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Massimo Spigaroli

Of chef Massimo Spigaroli, David Rosengarten wrote in the Huffington Post, “If you can find art in artisanal Italian cured pork…the artist to revere… is Massimo Spigaroli, the rock star hero of Italy’s porcine-passionate throngs.” And it’s true that in the Bassa Parmense, the region where salumi is king, and culatello (made from tender muscles of the pig’s rump) carries the Culatello di Zibello DOP, Spigaroli—the butcher, the salumiere, the farmer, and the chef—is in a league of his own.

He makes his salumi, farms his own cows, pigs, vegetables, and wine grapes, and, with his brother, Luciano, has established a lovely inn and Michelin-starred restaurant, Antica Corte Pallavicina, in Polesine Parmense, between Cremona and Parma. The Spigarolis in 1990 bought the 16th-century former property of the aristocratic Pallavicina family, who had employed the Spigarolis’ great-grandfather years before. After many years of renovations, they opened the relais and eventually added a second restaurant, the traditional osteria Al Cavallino Bianco.

Spigaroli began cooking, as many chefs do, helping a family member in the kitchen and learning the ropes. For him it was his Aunt Emilia, a chef who was known for her homemade tortelli and anolini. On his family farm he also learned the art of raising animals and vegetables, and of butchery. After graduating from the Hotel School of Salsomaggiore and several externships around the continent, as well as some early cooking prizes, Spigaroli taught for five years at his alma mater. An exemplar of Parmesan cooking, he has traveled the world and cooked for political dignitaries, including the U.K.’s Prince Charles, whose Welsh farm he visited as consulting gourmet and butcher.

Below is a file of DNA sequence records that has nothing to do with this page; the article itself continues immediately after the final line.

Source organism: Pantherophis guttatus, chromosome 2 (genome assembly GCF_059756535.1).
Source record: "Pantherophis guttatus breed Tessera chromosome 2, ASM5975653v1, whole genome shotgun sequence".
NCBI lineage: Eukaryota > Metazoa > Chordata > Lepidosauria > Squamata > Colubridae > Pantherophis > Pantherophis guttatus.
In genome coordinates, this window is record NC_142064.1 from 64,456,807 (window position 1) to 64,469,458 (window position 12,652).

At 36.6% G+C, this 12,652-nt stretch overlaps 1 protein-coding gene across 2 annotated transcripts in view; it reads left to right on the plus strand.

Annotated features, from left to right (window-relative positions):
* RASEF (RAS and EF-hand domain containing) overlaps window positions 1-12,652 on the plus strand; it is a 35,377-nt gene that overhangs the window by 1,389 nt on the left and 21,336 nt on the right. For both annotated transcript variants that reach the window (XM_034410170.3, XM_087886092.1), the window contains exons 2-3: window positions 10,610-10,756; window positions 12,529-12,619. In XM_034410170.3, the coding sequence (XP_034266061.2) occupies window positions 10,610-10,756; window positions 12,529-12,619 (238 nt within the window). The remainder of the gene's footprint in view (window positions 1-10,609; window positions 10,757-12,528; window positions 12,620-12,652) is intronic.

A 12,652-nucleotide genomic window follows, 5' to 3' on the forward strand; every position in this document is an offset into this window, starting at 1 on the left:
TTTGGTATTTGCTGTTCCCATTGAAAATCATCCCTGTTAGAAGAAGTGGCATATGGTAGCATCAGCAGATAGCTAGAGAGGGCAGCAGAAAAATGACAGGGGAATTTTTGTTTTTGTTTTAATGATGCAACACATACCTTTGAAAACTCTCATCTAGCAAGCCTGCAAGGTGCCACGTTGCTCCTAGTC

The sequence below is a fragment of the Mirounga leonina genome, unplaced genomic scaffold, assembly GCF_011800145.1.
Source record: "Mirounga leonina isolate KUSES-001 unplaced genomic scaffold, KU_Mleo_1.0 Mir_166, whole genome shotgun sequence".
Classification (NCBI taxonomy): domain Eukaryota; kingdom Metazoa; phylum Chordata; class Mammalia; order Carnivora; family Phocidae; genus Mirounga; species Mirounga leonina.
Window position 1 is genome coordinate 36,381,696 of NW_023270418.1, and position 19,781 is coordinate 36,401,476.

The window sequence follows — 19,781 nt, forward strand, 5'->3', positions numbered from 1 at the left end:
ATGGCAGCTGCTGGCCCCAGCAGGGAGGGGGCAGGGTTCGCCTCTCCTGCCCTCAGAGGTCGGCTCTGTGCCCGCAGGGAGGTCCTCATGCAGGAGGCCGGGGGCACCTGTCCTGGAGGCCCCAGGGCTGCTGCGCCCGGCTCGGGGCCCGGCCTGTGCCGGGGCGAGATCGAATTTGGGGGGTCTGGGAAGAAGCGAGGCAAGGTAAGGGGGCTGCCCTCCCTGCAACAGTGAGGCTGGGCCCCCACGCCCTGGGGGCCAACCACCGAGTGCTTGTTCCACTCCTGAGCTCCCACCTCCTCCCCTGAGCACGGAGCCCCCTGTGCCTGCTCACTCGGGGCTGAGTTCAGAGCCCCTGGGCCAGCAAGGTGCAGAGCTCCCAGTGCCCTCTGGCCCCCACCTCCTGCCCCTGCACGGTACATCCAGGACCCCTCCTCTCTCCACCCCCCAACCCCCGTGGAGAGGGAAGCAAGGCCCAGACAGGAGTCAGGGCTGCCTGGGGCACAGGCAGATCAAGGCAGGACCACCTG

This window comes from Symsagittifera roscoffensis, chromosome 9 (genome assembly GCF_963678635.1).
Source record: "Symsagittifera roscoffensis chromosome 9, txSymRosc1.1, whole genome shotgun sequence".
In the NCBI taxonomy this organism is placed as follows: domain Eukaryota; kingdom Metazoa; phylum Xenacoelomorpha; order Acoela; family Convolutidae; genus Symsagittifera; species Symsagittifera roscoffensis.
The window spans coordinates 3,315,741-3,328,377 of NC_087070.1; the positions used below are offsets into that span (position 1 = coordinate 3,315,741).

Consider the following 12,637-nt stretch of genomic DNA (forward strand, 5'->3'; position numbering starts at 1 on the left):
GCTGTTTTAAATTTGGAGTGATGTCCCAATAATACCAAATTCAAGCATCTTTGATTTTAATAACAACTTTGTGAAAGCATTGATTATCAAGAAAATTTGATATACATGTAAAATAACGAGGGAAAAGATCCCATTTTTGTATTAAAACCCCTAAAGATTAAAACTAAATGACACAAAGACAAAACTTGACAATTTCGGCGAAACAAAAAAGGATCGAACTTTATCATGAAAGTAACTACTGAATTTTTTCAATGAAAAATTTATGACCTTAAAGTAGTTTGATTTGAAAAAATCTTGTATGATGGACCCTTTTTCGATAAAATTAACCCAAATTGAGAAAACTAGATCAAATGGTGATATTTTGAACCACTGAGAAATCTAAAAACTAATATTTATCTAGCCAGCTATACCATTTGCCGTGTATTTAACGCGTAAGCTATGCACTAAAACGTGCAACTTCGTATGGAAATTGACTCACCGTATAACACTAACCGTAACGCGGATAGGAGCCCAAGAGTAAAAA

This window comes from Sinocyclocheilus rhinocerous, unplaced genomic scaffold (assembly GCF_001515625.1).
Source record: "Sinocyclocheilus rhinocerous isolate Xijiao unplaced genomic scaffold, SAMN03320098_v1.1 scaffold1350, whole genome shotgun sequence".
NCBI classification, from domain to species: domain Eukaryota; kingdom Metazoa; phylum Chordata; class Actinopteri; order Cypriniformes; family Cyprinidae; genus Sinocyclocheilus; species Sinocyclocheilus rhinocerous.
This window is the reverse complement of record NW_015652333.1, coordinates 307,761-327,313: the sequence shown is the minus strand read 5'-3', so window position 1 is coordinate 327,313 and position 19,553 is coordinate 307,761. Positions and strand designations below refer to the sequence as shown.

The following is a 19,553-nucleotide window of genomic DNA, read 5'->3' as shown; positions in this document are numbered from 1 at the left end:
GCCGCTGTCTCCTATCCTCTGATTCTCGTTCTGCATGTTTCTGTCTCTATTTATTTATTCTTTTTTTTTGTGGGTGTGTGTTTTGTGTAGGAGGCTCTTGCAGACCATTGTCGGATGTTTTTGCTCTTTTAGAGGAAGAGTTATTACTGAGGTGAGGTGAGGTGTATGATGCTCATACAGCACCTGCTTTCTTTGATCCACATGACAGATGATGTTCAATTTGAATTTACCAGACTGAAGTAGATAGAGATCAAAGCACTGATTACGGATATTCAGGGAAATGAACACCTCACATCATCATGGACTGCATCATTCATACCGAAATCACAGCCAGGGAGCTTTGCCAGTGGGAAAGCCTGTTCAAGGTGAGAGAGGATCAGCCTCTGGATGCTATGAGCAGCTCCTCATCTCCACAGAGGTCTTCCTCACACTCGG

Culatelli from Sigaroli’s black and white heirloom pigs are everywhere on his menu at Antica Corte, such as a tasting at various ages of curing, and main courses of guinea fowl with culatello, or Parma black pig with a crispy Artemesia-scented rind. But there are also many non-pork dishes such as dumplings stuffed with goat cheese, vegetables, and rabbit, and seafood like sturgeon and scallops in a light sauce with zucchini blossoms.  

Spigaroli is a chef of his homeland, who daily nods to his ancestors. “I am just the current guardian of the traditions,” he says. “They do not belong to me.”

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